Veterans Day at Inver Hills

Military & Veterans Lounge

Federal holiday Wednesday, November 11, 2020 Honoring All Who Served

Veterans Day is observed on the 11th day of November every year irrespective of what day of the week the federal holiday lands. According to the U.S. Department of Veteran Affairs, the significance of November 11 dates back to 1918 when an armistice between Allied forces and Germany took effect on the 11th hour of the 11th day of the 11th month of that year. November 11, 1918, is customarily recognized as the conclusion of “the war to end all wars.”¹

Today, Veterans Day represents an annual celebration remembering and honoring U.S. Armed Forces veterans for their sense of duty, love of country, and readiness to serve and sacrifice for the common good.

Serving veterans, active-duty military and their families at Inver Hills

Veterans Lounge in Heritage Hall
Military & Veterans Lounge in Heritage Hall on Inver Hills campus

Since 1982, Inver Hills Community College has worked to promote strong relationships with our veterans, service members and their families. Inver Hills and the college’s Military & Veterans Services provide a comprehensive, veteran-specific array of support services, scholarships and networking and employment opportunities while collaborating with area communities and agencies. We have teamed up with Inver Hills counselors to make sure our military/student veterans and service members adapt to college life and achieve their career goals.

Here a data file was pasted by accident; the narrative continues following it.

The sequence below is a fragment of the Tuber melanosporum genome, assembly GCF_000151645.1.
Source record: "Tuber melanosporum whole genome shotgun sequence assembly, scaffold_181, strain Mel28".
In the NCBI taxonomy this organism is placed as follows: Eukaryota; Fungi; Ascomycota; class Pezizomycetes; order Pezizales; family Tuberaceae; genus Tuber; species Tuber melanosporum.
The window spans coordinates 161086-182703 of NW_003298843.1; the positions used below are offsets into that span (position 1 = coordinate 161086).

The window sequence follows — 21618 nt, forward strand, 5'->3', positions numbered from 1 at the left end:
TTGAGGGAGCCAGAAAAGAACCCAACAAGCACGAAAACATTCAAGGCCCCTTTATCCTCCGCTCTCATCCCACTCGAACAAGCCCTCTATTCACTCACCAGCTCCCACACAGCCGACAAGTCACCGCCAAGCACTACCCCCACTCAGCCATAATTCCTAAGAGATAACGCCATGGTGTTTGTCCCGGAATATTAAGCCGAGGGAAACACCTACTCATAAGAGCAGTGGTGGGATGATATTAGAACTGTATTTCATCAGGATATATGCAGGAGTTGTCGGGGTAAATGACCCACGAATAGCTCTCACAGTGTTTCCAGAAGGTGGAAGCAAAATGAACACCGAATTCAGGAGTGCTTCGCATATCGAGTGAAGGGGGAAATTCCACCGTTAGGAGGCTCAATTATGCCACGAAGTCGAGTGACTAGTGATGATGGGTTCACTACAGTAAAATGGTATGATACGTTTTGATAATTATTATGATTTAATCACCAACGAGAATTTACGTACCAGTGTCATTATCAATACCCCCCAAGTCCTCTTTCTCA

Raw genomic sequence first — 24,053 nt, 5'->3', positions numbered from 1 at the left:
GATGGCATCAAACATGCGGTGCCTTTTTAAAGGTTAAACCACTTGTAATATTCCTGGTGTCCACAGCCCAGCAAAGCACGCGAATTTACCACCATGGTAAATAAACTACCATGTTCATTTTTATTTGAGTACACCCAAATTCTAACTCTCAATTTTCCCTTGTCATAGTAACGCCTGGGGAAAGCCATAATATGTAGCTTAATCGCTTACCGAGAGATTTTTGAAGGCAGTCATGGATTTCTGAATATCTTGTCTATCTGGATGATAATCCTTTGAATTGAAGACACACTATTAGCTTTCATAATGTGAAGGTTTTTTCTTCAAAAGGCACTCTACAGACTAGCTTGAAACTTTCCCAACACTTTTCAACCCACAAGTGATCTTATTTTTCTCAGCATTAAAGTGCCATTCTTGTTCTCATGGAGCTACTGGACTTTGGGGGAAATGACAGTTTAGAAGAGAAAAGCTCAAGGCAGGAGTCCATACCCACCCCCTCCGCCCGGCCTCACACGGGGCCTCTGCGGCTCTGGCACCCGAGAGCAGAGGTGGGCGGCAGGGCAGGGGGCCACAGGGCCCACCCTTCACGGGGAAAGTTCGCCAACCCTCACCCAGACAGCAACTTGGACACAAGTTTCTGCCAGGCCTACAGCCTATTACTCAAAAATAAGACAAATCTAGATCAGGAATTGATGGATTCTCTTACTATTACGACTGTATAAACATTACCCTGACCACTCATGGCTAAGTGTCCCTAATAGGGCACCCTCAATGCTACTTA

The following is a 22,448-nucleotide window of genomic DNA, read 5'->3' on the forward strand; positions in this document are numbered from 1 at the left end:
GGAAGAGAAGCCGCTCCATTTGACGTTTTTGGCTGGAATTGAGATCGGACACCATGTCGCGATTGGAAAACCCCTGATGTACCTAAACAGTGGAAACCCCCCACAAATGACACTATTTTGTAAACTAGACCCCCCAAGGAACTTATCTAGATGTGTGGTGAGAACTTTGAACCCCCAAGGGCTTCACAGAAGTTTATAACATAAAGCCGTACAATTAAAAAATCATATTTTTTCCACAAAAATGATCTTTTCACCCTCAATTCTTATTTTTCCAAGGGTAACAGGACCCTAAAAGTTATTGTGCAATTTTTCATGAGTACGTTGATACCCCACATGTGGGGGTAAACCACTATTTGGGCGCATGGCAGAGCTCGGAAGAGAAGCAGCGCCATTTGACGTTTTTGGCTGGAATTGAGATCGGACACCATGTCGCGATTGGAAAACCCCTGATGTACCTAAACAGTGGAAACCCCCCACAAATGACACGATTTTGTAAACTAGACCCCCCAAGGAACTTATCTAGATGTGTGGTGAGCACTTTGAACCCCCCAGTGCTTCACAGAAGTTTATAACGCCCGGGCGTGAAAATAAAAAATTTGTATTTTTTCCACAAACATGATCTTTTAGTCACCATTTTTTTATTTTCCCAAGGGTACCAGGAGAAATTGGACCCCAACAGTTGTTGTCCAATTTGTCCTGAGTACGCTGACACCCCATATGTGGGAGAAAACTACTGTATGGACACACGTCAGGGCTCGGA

Best for Vets ranked Inver Hills #5 nationwide and #1 in Minnesota among two-year schools for excellent veteran and military student success. Best for Vets is an editorially independent news project that evaluates the many criteria that make an organization a good fit for service members, military veterans and their families.

If you are a veteran, servicemember or dependent using your veteran benefits to attend college, Inver Hills acts as your liaison with the Veterans Administration. Our campus is home to a spacious Military & Veterans Lounge and the John H. Thill Veterans Resource Center. Veterans and military students make up the single largest constituent group on our campus.

Military Times has ranked Inver Hills Community College #5 in the nation and #1 in Minnesota on Best for Vets: Colleges 2020: 2-Year Schools. The ranking recognizes the college for its focus on excellent veteran and military student success. Best for Vets is an editorially independent news project that evaluates the many criteria that make an organization a good fit for service members, military veterans and their families.